That's when the early-morning inspiration hit. Ackerman had been fast asleep in his bed in Sumter, South Carolina. The day before, he'd had lunch with a friend, who had told him that $8 billion to $9 billion in coins changed hands every day in America. He jolted out of bed, realizing that pocket change could be the key to a cure.

Ackerman waited for the sun to rise and then called the president and president-elect of his Rotary club. He explained his vision. He wanted the effort to be straightforward: Place a little blue bucket on a table and ask Rotarians to toss in their pocket change at each meeting. It would be called the Coins for Alzheimer's Research Trust Fund, or the CART Fund, and all money would go to research grants.

The club's board of directors took it to a vote and unanimously agreed to start a trial program in late 1995. In seven months, the initiative raised $4,200.

To Ackerman, that was proof his concept could work — that people were willing to empty their pockets, and that pennies, nickels, dimes, and quarters could add up to some serious cash. If other clubs joined the effort, the sky was the limit. To rally support, Ackerman traveled to different clubs — first in the area, and then around South Carolina, and eventually to clubs in North Carolina, Georgia, and beyond — to talk about a disease that today affects 1 of 9 older Americans. He urged clubs to add a little blue bucket to meetings and drop their coins in. He believed in the CART Fund so strongly himself, it didn't take long to get buy-in.

Ackerman died in 2018, but his legacy lives on. "He had the ability to persuade you to hitch your wagon to his horse," remembers Rod Funderburk, board president of the CART Fund and a member of the Rotary Club of Lake Murray-Irmo, South Carolina. "I mean, it was a crazy idea. But Roger had the ability to persuade people."

In 1999, that loose change added up to $100,000, and the CART Fund, with guidance from the American Federation for Aging Research, made its first grant to a team at Emory University led by neurologist Allan Levey. He was researching whether biological markers in a person's blood could be an early indicator of Alzheimer's disease.

That grant was life-changing for him and his lab. "It came at a really important time early in our career and our trajectory, and was sufficient to influence the course of research for us for the next several decades," recalls Levey, who today is the director of both the Goizueta Alzheimer's Disease Research Center and the Goizueta Institute @Emory Brain Health.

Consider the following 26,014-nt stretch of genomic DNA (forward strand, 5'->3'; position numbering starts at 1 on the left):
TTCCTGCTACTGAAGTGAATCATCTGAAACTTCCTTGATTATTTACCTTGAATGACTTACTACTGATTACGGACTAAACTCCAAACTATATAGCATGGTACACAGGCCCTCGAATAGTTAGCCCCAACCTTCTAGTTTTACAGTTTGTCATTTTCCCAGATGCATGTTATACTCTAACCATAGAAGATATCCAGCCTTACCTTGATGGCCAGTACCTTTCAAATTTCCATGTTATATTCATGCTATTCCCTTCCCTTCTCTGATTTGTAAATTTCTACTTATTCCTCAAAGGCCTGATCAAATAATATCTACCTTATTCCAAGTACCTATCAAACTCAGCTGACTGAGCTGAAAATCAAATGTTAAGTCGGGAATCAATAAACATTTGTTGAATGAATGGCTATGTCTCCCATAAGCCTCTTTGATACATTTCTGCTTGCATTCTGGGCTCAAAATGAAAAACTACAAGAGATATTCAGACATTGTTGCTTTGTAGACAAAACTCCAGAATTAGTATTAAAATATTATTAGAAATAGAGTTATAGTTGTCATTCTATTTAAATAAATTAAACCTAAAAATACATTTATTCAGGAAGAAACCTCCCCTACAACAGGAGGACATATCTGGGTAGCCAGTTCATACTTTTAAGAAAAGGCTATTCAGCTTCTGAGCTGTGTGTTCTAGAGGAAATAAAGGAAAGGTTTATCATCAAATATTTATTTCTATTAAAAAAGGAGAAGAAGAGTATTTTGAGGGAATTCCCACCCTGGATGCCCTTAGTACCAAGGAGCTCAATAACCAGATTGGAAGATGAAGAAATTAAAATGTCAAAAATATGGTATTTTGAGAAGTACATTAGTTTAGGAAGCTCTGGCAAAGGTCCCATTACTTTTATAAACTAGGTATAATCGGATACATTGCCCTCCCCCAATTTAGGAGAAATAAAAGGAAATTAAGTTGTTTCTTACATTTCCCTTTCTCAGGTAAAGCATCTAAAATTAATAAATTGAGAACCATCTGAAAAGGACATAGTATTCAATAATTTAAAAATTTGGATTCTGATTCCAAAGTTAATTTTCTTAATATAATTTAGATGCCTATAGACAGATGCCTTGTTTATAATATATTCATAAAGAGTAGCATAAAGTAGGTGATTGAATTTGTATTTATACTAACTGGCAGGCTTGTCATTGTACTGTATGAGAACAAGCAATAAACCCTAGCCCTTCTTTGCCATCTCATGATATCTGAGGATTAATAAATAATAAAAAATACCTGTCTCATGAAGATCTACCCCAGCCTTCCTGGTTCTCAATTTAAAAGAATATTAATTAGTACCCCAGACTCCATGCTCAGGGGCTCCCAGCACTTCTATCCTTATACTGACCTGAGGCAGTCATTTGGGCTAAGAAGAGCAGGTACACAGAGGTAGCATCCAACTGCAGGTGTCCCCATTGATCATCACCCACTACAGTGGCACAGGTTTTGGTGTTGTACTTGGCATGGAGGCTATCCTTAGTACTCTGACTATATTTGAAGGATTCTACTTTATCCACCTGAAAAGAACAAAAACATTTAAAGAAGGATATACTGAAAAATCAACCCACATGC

Although Levey and his team weren't successful in developing a blood test, he says that the project opened a new era of research for them — and led to millions of dollars in grants that would follow. Today, they lead national programs for understanding the causes of Alzheimer's disease, its biological markers, and possible treatment targets.

Norm Rogers, Rotary Club of District 7730 Passport, North Carolina.

But it wasn't just the funding that shaped Levey's life and his career. He became close friends with Ackerman and other Rotary members involved with the CART Fund. He admired what they were doing and saw that he could fill an important role in the organization. "Roger always put me in the role of helping me translate science into lay understanding for him and the rest of the CART board," Levey says.

That role was formalized in 2006, when Levey became part of CART's scientific advisory board. He helps select several annual grant recipients and translates their work into plain language that makes sense to Rotarians without a science or medical background. The selected scientists vary by interest and background, but they tend to have one thing in common: They're pursuing ideas that wouldn't receive traditional funding, usually because they don't yet have the data to support the idea at hand.

"The CART approach is to invest in young, promising scientists and research that is higher risk but could have a higher impact if that research could be sustained," says Levey. "So it's really to help get the seed funding for the initial experiments that will then grow and gather support to really take off."